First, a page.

Radon is a chemically-unreactive inert gas, but it is also highly radioactive. Two radon isotopes, Rn-222 and Rn-220, are found in significant concentrations in the human environment, forming in the decay chain of other radioactive elements. The alarming truth, when it comes to radon, is that the radioactive gas derives simply from soil gas, following the breakdown of uranium in the soil. This means that many people maintain airborne contact with the carcinogenic element.
In fact, radon causes 21,000 lung cancer deaths in the United States every year, being second only to smoking as the main cause of the terminal illness. Continuous exposure at a level high enough to contribute to these fatalities occurs after radon and its decay products remain inside a building, in which it enters through cracks in the slabs and walls, the expansion joints between floor and walls, porous concrete block walls, open sump pits, crawlspaces, and openings around utility penetrations.
According to the EPA, the concentration of radon in the air within a building should be reduced below 4 pCi/L (picocuries per liter), an amount that nearly 1 out of every 15 homes in the United States are estimated to exceed. Since radon is colorless, odorless, and tasteless, the only way to detect the incredibly-harmful radioactive chemical is through testing.
Radon testing varies based on the specific type of residence in which individuals live, and the appropriate testing procedures should be pursued for single dwellings, multi-use dwellings, and multifamily buildings, as the homes bear differences in structure and purpose. For multifamily buildings, ANSI/AARST MAMF-2017 – Protocol for Conducting Measurements of Radon and Radon Decay Products in Multifamily Buildings offers guidance for conducting measurements to identify locations that have elevated radon concentrations.
The ANSI/AARST MAMF-2017 standard can be used to determine, through repeatable and reliable tests, if mitigation is necessary in order to protect current or future occupants. It addresses the following radon measurements:
- “in buildings having more than one attached dwelling or other occupied unit under the same ownership or designated maintenance or management authority”
- “in buildings or structures, or a portion thereof that are used, for example, as apartment houses, dormitories, military congregate residences, fraternities and sororities, nontransient boarding houses, hotels, convents, monasteries, motels, and live/work units”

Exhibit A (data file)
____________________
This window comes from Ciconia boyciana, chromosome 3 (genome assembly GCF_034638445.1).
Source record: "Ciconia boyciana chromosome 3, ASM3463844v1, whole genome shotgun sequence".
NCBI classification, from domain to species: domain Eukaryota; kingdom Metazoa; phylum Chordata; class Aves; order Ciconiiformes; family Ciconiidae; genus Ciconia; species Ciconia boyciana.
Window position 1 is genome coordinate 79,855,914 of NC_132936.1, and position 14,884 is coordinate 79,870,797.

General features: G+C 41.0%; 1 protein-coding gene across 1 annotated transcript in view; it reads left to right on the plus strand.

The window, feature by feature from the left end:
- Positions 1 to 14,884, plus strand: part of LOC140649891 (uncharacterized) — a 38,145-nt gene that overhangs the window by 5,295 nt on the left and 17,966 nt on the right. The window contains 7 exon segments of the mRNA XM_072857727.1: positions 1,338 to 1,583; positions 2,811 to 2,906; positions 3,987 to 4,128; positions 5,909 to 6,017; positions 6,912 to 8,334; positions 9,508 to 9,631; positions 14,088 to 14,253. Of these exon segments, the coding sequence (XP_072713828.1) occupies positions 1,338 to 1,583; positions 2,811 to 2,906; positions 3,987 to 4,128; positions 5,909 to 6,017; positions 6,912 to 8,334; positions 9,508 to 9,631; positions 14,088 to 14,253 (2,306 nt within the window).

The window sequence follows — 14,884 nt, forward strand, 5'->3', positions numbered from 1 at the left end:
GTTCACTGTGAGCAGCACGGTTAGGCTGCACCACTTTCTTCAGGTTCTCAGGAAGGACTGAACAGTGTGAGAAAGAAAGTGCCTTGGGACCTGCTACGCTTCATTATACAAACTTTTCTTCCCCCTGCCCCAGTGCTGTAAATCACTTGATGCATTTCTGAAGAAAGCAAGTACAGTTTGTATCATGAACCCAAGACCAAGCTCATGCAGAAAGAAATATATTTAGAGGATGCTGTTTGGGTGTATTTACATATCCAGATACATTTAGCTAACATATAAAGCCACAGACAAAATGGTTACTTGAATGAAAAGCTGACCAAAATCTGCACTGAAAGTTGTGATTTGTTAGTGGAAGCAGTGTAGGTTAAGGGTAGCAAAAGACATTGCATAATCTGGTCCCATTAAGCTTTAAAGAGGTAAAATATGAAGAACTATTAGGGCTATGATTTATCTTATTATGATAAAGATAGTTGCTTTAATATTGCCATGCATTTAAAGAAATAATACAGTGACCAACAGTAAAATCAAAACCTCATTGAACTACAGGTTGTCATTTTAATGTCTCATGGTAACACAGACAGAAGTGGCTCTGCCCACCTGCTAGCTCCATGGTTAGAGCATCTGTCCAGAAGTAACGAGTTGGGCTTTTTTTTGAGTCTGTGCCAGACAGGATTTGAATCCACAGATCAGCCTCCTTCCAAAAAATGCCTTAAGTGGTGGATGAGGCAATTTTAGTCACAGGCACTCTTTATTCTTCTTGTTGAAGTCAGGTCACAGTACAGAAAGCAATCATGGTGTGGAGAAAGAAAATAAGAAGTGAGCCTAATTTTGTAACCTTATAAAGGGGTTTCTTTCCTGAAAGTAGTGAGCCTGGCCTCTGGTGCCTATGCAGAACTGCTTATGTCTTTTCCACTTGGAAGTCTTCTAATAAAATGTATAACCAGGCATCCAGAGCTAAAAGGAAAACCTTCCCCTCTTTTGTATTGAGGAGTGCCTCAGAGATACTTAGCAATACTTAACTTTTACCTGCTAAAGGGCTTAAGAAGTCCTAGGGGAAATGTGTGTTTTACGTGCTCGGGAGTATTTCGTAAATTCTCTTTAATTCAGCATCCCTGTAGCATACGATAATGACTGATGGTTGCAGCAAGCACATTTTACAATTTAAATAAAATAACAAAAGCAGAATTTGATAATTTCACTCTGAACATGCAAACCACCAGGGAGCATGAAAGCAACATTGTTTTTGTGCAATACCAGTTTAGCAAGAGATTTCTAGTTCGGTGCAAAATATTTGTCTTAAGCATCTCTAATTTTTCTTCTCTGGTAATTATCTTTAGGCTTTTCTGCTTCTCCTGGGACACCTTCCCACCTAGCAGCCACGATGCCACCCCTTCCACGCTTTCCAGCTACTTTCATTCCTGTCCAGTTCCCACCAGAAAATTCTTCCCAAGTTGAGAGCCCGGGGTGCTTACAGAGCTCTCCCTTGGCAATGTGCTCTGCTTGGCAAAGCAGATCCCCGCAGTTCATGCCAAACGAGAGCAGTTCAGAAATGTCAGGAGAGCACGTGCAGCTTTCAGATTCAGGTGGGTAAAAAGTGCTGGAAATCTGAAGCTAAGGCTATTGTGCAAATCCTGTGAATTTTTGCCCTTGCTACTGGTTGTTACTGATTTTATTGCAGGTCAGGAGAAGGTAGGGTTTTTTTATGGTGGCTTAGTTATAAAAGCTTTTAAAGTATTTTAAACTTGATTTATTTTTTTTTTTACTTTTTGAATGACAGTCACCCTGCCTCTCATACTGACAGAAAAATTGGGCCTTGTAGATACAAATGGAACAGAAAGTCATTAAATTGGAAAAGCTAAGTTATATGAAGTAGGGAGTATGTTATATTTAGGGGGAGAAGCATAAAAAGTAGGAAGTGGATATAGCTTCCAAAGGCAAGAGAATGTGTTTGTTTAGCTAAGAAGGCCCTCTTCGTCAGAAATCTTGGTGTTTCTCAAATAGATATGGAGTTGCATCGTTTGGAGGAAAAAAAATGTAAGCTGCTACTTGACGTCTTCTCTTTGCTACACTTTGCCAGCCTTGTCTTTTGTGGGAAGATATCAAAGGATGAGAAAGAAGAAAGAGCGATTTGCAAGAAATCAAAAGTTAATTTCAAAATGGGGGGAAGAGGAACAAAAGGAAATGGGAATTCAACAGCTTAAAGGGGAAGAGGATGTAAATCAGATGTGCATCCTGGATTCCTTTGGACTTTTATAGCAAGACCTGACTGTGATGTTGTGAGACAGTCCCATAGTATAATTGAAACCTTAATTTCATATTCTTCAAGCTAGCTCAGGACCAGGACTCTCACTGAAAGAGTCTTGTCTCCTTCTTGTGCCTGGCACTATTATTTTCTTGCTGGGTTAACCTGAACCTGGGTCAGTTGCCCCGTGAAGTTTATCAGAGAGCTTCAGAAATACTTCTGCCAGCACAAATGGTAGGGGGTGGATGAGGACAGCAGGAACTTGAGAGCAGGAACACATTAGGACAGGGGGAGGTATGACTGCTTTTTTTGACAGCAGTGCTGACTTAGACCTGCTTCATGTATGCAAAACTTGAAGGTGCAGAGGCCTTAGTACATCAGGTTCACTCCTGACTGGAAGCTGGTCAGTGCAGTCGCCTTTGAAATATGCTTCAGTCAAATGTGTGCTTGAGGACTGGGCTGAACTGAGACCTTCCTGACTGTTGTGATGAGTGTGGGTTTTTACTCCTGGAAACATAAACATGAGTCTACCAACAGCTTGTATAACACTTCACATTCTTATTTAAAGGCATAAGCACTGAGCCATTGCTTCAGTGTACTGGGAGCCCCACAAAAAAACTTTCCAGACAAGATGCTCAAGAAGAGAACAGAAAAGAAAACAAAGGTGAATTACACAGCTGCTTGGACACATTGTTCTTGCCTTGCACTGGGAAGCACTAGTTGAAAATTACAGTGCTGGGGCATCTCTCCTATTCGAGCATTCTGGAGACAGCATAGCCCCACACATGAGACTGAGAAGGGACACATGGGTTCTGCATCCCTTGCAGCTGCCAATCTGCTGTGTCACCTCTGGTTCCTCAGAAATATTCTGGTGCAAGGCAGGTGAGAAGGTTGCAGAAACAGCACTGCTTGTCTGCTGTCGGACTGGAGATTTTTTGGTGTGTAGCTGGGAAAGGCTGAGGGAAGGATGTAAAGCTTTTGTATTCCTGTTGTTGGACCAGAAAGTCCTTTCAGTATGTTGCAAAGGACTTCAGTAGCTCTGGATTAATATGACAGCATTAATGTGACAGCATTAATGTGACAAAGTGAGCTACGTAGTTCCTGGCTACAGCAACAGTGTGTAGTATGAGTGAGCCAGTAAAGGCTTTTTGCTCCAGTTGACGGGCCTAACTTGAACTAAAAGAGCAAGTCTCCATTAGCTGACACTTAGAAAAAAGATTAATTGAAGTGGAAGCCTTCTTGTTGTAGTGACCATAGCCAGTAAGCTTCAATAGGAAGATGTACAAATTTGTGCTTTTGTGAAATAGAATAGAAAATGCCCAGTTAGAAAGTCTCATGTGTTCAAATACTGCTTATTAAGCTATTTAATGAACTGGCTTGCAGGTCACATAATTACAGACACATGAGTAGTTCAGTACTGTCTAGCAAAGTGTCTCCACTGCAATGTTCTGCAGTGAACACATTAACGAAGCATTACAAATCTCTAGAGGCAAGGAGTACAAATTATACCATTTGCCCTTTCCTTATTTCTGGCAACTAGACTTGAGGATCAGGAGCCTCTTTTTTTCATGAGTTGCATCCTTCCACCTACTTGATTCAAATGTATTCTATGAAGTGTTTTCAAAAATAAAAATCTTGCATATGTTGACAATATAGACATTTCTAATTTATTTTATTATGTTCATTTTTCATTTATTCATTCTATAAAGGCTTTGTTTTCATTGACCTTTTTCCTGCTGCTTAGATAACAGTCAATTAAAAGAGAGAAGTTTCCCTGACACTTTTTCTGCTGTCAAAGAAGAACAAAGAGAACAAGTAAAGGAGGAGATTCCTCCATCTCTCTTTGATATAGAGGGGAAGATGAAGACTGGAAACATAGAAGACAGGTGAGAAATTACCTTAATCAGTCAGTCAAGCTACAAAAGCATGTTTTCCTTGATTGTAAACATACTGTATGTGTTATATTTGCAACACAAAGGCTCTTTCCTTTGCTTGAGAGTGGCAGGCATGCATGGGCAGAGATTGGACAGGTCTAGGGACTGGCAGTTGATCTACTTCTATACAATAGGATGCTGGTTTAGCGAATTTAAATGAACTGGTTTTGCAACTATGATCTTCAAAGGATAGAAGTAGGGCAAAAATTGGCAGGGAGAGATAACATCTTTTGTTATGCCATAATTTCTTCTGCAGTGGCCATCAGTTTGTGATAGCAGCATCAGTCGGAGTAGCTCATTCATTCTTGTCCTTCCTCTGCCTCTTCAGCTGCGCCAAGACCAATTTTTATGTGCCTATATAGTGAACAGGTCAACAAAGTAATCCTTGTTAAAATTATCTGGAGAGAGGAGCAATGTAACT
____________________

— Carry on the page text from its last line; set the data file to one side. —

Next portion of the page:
- “in multifamily structures that can include those with shared ownership or maintenance such as co-op units, townhouses, condominiums or vacation timeshare properties”
- “in multifamily structures, whether conducted for nonreal estate purposes or when associated with a real estate transaction”
ANSI/AARST MAMF-2017 covers preparations for the measurements, requirements for protocol, quality control, and the testing procedures themselves for assessing radon concentrations.
It is also important to note that, while the EPA’s radon action level is 4 pCi/L, any exposure to the element creates some danger. Some buildings containing radon concentrations under this value may even benefit by having those concentrations lowered through mitigation.
ANSI/AARST MAMF-2017 was written and published by the American Association of Radon Scientists and Technologists (AARST), an ANSI-accredited standards-developing organization. This non-profit, member-based organization is, as stated in AARST’s mission “dedicated to the highest standard of excellence and ethical performance of radon measurement, radon mitigation and transfer of radon information for the benefit of members, consumers and the public at large.”
Other AARST standards for radon consideration in home design are focused on testing for radon in single family dwellings, schools, and large buildings, as well as mitigating the presence of radon in new buildings and reducing radon activity in existing structures.
ANSI/AARST MAMF-2017 – Protocol for Conducting Measurements of Radon and Radon Decay Products in Multifamily Buildings is available on the ANSI Webstore.